(Quick Reference)

2 Getting Started - Reference Documentation

Authors: Graeme Rocher, Burt Beckwith

Version: 1.3.0.GA

2 Getting Started

To get started with GORM for Mongo you need configure it as a dependency in BuildConfig.groovy:

plugins {
	compile ':mongodb:1.2.0' // or whatever is the latest vesrion
}

With that done you need to set up a running MongoDB server. Refer to the MongoDB Quick Start guide for an explanation on how to startup a Mongo instance. Once installed starting Mongo is typically a matter of executing the following command:

MONGO_HOME/bin/mongod

With the above commands executed in a terminal window you should see output like the following appear:

Thu Nov 11 16:54:08 MongoDB starting : pid=4600 port=27017 dbpath=/data/db/ 64-bit
Thu Nov 11 16:54:08 db version v1.6.3, pdfile version 4.5
Thu Nov 11 16:54:08 git version: 278bd2ac2f2efbee556f32c13c1b6803224d1c01
Thu Nov 11 16:54:08 sys info: Darwin erh2.10gen.cc 9.6.0 Darwin Kernel Version 9.6.0: Mon Nov 24 17:37:00 PST 2008; root:xnu-1228.9.59~1/RELEASE_I386 i386 BOOST_LIB_VERSION=1_40
Thu Nov 11 16:54:08 [initandlisten] waiting for connections on port 27017
Thu Nov 11 16:54:08 [websvr] web admin interface listening on port 28017

As you can see the server is running on port 27017, but don't worry the Mongodb plugin for Grails will automatically configure itself to look for Mongodb on that port by default.

If you want to configure how Grails connects to Mongo then you can do so using the following settings in grails-app/conf/DataSource.groovy:

grails {
    mongo {
        host = "localhost"
        port = 27017
        username = "blah"
        password = "blah"
        databaseName = "foo"
    }
}

2.1 Using Mongo Standalone

If you plan to use Mongo as your primary datastore then you need to remove the Hibernate plugin from the grails-app/conf/BuildConfig.groovy file by commenting out the hibernate line in the plugins block

compile ':hibernate:2.0.0'

With this done all domain classes in grails-app/domain will be persisted via Mongo and not Hibernate. You can create a domain class by running the regular create-domain-class command:

grails create-domain-class Person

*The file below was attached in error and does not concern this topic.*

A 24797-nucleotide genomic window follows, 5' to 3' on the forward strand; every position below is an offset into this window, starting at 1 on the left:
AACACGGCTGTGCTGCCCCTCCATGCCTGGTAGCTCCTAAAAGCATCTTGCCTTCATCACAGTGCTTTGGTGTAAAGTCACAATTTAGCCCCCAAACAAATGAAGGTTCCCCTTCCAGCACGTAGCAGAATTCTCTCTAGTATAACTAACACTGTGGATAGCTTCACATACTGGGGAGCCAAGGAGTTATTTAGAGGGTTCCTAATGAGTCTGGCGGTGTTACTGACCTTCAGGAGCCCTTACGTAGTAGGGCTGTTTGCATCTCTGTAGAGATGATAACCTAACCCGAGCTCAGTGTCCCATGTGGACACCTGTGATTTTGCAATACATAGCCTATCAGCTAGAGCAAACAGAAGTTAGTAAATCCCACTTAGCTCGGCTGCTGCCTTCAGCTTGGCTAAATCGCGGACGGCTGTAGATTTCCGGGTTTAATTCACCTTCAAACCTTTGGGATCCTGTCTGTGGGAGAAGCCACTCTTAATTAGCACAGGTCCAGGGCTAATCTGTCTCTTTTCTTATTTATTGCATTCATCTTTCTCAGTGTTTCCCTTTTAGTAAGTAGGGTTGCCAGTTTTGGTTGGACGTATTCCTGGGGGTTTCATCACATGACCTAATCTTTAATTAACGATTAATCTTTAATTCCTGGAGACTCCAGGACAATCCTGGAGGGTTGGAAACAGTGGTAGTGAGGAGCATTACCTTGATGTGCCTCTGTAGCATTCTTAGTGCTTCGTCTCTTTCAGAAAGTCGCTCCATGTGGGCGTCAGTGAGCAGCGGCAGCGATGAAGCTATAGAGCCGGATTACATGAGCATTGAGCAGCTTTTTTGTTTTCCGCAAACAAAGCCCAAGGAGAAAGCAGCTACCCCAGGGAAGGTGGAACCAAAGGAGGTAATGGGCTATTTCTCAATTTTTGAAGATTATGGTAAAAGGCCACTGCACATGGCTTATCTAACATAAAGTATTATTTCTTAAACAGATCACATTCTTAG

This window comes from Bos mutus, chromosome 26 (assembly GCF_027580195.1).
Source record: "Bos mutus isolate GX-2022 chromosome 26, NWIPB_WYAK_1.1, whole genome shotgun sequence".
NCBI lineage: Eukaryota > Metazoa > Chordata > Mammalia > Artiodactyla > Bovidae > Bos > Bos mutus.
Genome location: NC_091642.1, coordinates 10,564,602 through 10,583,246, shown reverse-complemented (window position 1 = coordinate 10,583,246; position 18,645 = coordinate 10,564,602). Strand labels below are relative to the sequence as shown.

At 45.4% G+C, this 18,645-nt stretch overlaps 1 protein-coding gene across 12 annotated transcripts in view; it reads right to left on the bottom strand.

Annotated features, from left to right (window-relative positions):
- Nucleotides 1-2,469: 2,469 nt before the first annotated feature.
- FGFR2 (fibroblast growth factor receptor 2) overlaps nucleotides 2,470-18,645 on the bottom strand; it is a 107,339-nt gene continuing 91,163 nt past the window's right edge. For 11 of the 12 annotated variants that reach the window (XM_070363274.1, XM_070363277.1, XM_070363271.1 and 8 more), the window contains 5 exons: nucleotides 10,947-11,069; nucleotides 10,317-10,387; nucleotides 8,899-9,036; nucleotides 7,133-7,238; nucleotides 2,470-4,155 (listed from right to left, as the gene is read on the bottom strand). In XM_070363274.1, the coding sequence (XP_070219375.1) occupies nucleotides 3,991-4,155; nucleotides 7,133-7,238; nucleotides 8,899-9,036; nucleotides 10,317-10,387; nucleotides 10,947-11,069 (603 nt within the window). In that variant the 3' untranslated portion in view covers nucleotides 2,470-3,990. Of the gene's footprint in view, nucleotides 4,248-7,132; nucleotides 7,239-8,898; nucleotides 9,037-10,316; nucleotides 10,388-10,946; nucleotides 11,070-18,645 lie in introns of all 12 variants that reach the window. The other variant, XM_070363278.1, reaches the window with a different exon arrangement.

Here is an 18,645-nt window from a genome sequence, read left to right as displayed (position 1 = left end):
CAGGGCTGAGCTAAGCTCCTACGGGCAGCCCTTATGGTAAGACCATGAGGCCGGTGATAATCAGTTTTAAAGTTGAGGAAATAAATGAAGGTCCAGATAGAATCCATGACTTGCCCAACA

The Person domain class will automatically be a persistent entity that can be stored in Mongo.

2.2 Combining Mongo and Hibernate

If you have both the Hibernate and Mongo plugins installed then by default all classes in the grails-app/domain directory will be persisted by Hibernate and not Mongo. If you want to persist a particular domain class with Mongo then you must use the mapWith property in the domain class:

static mapWith = "mongo"

Alternatively you can persist Hibernate entities to Mongo using the special mongo scope added to all Hibernate entities:

def hibernatePerson = Person.get(1)

hibernatePerson.mongo.save()

def mongoPerson = Person.mongo.get(1)

2.3 Advanced Configuration

Mongo Database Connection Configuration

As mentioned the GORM for Mongo plugin will configure all the defaults for you, but if you wish to customize those defaults you can do so in the your grails-app/conf/DataSource.groovy file:

grails {
    mongo {
        host = "localhost"
        port = 27107
        username = "blah"
        password = "blah"
        databaseName = "foo"
    }
}

The databaseName setting configures the default database name. If not specified the databaseName will default to the name of your application.

You can also customize the Mongo connection settings using an options block:

grails {
    mongo {
        options {
            autoConnectRetry = true
            connectTimeout = 300
        }
    }
}

Available options and their descriptions are defined in the MongoOptions javadoc.

In production scenarios you will typically use more than one Mongo server in either master/slave or replication scenarios. The plugin allows you to configure replica pairs:

grails {
    mongo {
        replicaPair = [ "localhost:27017", "localhost:27018"]
    }
}

Or replica sets:

grails {
    mongo {
        replicaSet = [ "localhost:27017", "localhost:27018"]
    }
}

The replica sets are defined using a list of strings that conform to the Mongo DBAddress specification.

Global Mapping Configuration

Using the grails.mongo.default.mapping setting in Config.groovy you can configure global mapping options across your domain classes. This is useful if, for example, you want to disable optimistic locking globally or you wish to use DBRefs in your association mappings. For example, the following configuration will disable optimistic locking globally and use DBRefs for all properties:

grails.mongo.default.mapping = {
    version false
    '*'(reference:true)
}

The * method is used to indicate that the setting applies to all properties.